KMnO4 density is the concentration of potassium permanganate in a solution, as measured by volume of water. It is used as a disinfectant and oxidizing agent. It is also used in chemical analysis as a test for unsaturation of organic compounds, often referred to as Baeyer’s reagent.
Potassium permanganate is a strong oxidizer that reacts strongly with certain organic compounds. It can cause severe eye and skin irritation if swallowed or inhaled, and may even cause fires.
Uses for KMnO4 (Korea):
In a laboratory, it is often used as an oxidizing agent in the preparation of acetone, acetic acid, methanol, pyridine, and ethanol. It has a slightly acid or bitter taste and is soluble in a variety of solvents.
When heated, it undergoes thermal decomposition and forms manganese dioxide which releases oxygen gas. The oxidation reaction depends on the pH and other conditions such as temperature, concentration of the reactants, and other additives.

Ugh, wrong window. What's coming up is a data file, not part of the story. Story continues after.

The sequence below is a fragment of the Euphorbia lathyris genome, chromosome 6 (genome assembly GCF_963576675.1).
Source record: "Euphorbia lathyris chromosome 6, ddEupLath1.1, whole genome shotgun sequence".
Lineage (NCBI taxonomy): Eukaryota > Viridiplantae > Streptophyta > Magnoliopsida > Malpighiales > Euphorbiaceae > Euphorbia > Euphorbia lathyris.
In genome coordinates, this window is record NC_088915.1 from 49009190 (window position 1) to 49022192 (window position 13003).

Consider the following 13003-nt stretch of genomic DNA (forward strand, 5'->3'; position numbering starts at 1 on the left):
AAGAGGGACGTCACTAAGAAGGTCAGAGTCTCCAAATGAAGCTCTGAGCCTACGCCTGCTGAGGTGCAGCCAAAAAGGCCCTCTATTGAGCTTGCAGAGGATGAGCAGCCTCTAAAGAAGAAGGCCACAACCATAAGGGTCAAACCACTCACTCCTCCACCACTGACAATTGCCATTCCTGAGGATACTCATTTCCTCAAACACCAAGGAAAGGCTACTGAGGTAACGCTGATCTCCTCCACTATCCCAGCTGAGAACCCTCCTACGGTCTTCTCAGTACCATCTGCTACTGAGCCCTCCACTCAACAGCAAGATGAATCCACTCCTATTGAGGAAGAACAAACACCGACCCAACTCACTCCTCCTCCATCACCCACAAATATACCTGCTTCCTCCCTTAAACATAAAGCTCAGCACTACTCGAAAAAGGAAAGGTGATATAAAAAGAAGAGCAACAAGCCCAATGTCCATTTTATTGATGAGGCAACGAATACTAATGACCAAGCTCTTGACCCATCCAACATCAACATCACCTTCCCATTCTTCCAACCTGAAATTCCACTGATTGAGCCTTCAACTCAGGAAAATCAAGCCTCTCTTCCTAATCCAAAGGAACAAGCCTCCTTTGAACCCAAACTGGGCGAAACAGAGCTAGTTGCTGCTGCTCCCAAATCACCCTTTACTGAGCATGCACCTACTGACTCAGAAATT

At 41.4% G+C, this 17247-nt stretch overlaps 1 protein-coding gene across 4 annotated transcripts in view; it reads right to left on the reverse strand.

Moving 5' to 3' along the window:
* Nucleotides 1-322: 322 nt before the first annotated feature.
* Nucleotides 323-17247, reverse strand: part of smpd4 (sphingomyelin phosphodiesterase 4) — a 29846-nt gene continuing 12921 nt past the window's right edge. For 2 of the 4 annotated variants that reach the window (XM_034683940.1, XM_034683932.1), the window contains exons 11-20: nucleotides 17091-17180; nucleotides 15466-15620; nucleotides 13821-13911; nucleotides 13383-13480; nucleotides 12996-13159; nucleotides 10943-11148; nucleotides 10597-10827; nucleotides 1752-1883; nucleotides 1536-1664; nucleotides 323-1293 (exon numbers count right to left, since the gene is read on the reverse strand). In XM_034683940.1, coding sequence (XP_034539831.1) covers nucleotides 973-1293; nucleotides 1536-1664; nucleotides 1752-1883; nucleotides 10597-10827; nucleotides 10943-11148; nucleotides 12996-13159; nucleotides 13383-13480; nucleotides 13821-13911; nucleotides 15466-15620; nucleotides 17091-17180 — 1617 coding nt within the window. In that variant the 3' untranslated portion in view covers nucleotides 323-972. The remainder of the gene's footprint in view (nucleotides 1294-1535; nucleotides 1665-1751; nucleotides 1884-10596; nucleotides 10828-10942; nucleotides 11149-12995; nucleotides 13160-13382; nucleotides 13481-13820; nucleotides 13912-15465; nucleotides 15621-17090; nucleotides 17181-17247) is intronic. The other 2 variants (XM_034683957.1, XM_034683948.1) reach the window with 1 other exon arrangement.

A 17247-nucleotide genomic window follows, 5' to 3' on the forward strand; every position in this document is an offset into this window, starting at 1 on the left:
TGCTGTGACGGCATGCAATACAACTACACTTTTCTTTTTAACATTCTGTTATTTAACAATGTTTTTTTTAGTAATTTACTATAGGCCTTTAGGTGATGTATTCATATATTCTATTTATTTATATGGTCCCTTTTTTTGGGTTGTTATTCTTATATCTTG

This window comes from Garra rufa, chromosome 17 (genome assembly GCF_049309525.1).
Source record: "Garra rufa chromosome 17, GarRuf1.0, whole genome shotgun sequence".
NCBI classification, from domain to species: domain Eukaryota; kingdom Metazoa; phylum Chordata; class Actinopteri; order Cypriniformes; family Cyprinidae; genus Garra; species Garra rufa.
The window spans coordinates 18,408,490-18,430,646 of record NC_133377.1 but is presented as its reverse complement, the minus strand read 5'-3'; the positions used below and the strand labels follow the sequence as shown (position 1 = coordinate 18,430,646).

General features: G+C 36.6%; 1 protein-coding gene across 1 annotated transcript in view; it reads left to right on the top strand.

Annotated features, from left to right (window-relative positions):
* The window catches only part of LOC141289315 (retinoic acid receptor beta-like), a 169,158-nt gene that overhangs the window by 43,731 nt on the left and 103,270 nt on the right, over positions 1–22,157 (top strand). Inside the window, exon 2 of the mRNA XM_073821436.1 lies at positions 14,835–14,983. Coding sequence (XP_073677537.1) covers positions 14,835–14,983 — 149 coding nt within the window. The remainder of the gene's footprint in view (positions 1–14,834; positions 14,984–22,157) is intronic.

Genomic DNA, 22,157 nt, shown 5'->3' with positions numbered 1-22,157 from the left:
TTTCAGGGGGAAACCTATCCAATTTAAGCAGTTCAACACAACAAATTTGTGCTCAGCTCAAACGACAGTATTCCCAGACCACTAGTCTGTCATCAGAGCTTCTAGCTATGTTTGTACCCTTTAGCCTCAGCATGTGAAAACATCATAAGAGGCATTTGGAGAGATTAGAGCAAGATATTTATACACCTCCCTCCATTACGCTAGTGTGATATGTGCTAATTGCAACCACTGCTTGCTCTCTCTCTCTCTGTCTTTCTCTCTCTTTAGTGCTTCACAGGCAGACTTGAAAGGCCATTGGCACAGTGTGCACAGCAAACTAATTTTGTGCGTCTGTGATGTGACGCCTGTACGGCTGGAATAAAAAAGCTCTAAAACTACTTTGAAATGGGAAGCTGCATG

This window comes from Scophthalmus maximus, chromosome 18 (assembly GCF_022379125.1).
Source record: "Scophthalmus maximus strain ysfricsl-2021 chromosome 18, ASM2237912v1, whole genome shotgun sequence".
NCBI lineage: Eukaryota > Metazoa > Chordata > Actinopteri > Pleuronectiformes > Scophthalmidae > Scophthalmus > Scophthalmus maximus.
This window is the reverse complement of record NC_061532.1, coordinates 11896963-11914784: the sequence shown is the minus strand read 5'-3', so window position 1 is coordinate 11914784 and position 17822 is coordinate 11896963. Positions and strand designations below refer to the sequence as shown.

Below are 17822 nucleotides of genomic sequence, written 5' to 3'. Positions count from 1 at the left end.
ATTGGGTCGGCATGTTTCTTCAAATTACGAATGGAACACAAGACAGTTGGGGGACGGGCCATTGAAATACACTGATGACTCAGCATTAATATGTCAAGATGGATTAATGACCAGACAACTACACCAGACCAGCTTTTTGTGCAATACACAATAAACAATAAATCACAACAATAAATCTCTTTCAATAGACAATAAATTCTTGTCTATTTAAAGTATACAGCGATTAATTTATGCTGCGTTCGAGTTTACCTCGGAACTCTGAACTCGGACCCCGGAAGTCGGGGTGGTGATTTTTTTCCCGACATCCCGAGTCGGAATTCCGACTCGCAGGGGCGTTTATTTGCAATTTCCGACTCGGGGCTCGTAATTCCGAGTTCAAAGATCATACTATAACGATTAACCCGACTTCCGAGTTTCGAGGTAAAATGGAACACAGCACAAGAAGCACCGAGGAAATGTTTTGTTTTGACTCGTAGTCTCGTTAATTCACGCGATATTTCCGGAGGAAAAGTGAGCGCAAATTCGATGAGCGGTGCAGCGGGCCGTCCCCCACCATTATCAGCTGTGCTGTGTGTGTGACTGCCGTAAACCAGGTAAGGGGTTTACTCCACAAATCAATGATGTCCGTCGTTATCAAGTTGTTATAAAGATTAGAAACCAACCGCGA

It is a powerful oxidizing agent that can be used for sterilizing and purifying water, as well as in many other applications. The compound can be reacted with concentrated hydrochloric acid to produce chlorine.
The oxidation reaction can be accelerated by the heating of organic matter or in alkaline solutions such as sodium hydroxide or potassium hydroxide. In addition, KMnO4 can be used to kill bacterial propagules and spores, particularly when diluted to a low concentration.
Despite its many uses, potassium permanganate is an air pollutant and is listed as a hazardous air pollutant (HAP) under the Clean Air Act. EPA must set and phase in performance based standards for air emission sources that emit one or more of the listed pollutants.